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Letter to the Editor: Stop invalidating victims' reactions to unwanted contact

Oct. 26, 2012

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The MU Police Department emailed a Clery release to students about a woman who was assaulted Wednesday morning.

The woman was walking to Ellis Library when a stranger “came up behind her” and “wrapped his arms around her.” She “tried to free herself but was unable to get free.” Another person approached them and the man said, “Oh, I thought you were someone else,” and ran away.

This may tickle your funny bone. "Poor kid," you might think. "Thought he was playing a joke on his friend and ended up embarrassing himself by hugging a stranger."

But let’s look at it from another perspective.

I’m walking down the street on my way to class. I’m thinking about the test that’s coming up, the paper I need to start or my plans for Homecoming. All of a sudden, there is a strange man with his arms around me. I struggle to free myself, but he won’t let go. I am terrified.

If I was grabbed and couldn’t free myself, I believe it would be reasonable for me to call the police. If I gave this guy the benefit of the doubt – if I assumed he really did mistake me for a friend – then he might try the same thing with another woman. If it really was a mistake, then the police will figure that out. The dominant attitude around campus seems to be that this young woman overreacted. That she was being silly, and it’s funny that this is considered assault. And that the poor kid is the victim here.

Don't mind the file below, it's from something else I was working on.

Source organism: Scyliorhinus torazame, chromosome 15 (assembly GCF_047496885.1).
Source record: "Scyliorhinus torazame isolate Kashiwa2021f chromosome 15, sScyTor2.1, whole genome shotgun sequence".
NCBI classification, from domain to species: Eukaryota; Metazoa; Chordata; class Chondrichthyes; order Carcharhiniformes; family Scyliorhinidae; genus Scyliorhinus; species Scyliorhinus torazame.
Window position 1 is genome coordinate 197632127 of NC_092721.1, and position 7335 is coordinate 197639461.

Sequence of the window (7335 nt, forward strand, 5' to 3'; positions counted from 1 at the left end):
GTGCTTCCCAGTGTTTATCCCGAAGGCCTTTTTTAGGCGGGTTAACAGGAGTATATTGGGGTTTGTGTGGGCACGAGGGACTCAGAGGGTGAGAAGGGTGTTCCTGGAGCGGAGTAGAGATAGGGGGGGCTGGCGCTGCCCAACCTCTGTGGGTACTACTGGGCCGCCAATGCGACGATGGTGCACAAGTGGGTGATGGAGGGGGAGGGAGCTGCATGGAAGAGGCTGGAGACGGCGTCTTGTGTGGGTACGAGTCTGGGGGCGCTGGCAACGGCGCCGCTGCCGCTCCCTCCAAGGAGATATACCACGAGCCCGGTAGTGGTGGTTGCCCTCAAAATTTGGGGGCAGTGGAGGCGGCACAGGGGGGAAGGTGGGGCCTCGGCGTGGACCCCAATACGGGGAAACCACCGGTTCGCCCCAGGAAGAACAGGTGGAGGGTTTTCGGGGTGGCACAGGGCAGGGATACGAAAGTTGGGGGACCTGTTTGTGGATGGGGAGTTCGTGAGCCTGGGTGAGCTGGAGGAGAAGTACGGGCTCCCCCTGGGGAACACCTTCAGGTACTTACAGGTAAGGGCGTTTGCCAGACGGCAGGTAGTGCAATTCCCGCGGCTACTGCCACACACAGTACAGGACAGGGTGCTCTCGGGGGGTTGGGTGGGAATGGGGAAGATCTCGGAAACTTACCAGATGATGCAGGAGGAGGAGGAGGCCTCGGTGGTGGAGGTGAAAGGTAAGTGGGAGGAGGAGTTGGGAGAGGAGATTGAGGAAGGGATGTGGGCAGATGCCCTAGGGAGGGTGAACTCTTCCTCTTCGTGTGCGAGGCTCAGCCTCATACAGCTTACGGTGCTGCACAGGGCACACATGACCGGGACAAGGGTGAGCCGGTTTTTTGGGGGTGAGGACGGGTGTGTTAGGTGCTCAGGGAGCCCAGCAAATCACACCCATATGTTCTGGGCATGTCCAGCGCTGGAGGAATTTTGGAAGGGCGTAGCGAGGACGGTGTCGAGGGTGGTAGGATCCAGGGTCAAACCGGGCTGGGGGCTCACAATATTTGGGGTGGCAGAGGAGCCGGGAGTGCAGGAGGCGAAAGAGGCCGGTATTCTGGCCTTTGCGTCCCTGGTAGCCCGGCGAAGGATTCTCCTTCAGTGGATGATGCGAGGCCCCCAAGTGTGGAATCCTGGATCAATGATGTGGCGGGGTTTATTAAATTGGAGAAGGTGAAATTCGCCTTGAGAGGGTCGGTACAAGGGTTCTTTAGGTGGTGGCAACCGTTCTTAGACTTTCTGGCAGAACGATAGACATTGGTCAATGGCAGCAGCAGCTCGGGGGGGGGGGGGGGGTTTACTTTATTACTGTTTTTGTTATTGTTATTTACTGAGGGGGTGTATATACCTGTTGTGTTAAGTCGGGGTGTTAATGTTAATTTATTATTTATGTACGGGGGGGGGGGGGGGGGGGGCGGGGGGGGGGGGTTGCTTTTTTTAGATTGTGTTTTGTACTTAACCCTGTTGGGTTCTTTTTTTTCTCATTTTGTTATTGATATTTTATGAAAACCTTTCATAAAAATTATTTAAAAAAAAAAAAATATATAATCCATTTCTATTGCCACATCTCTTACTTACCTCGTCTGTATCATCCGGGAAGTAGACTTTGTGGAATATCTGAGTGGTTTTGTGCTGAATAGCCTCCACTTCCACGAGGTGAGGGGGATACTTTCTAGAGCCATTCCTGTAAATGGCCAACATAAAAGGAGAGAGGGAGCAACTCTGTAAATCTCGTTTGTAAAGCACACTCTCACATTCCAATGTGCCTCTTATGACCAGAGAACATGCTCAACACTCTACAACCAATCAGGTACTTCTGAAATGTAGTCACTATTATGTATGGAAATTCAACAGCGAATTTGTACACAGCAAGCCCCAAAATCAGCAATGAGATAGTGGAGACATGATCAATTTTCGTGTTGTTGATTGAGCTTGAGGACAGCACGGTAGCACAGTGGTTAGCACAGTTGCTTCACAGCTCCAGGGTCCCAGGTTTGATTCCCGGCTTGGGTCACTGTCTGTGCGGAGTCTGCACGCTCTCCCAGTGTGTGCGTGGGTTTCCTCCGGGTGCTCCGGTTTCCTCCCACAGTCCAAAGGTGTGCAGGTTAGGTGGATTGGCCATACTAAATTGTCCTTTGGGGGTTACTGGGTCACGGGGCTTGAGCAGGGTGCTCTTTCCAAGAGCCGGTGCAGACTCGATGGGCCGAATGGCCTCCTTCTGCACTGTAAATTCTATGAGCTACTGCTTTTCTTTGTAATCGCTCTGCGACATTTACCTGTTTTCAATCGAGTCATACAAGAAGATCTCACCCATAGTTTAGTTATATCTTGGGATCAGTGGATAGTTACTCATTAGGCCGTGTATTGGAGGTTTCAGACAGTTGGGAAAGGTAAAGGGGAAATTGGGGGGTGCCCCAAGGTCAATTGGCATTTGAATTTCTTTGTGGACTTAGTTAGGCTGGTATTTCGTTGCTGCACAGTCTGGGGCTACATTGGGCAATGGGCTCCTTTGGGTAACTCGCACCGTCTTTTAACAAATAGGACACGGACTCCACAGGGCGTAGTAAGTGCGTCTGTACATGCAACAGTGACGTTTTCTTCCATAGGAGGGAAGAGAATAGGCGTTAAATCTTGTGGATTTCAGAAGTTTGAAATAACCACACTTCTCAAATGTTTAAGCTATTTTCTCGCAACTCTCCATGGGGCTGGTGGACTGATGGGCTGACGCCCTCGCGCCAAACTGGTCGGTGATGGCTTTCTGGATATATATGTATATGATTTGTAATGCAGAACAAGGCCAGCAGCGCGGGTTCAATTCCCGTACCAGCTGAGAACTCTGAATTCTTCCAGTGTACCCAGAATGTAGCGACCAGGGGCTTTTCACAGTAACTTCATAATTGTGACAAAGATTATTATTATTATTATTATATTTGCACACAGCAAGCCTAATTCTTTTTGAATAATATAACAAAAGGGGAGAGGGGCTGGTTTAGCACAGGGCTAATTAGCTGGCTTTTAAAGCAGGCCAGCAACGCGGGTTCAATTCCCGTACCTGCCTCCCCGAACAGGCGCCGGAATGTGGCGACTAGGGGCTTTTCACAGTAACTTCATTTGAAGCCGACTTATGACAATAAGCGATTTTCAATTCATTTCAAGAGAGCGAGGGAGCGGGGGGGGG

Jokes on Twitter make fun of the woman and give sympathy to the suspect.

“Not an assault, he thought she was his friend,” tweeted @dinell2k12_. “Calm down girl! I bet she’s the kinda girl that yells ‘RAPE!’ when a [expletive deleted] says hi lol #Clery.” Many other tweets expressed similar sentiments.

It’s OK to laugh at the absurdity of the situation. And it’s OK to think that the guy probably didn’t mean any harm. But it is NEVER OK to invalidate another person’s feelings.

You don’t know this girl. She may be a survivor of power-based interpersonal violence, and this man grabbing her was a trigger.

You don’t know this guy. He may not be a nice person, and the attack may have been intentional. Another Clery release Thursday indicated that he may be responsible for another assault on campus.

I guess what I’m saying is, if you don’t know what you’re talking about, then why are you talking?

–Kylee Mattoon,

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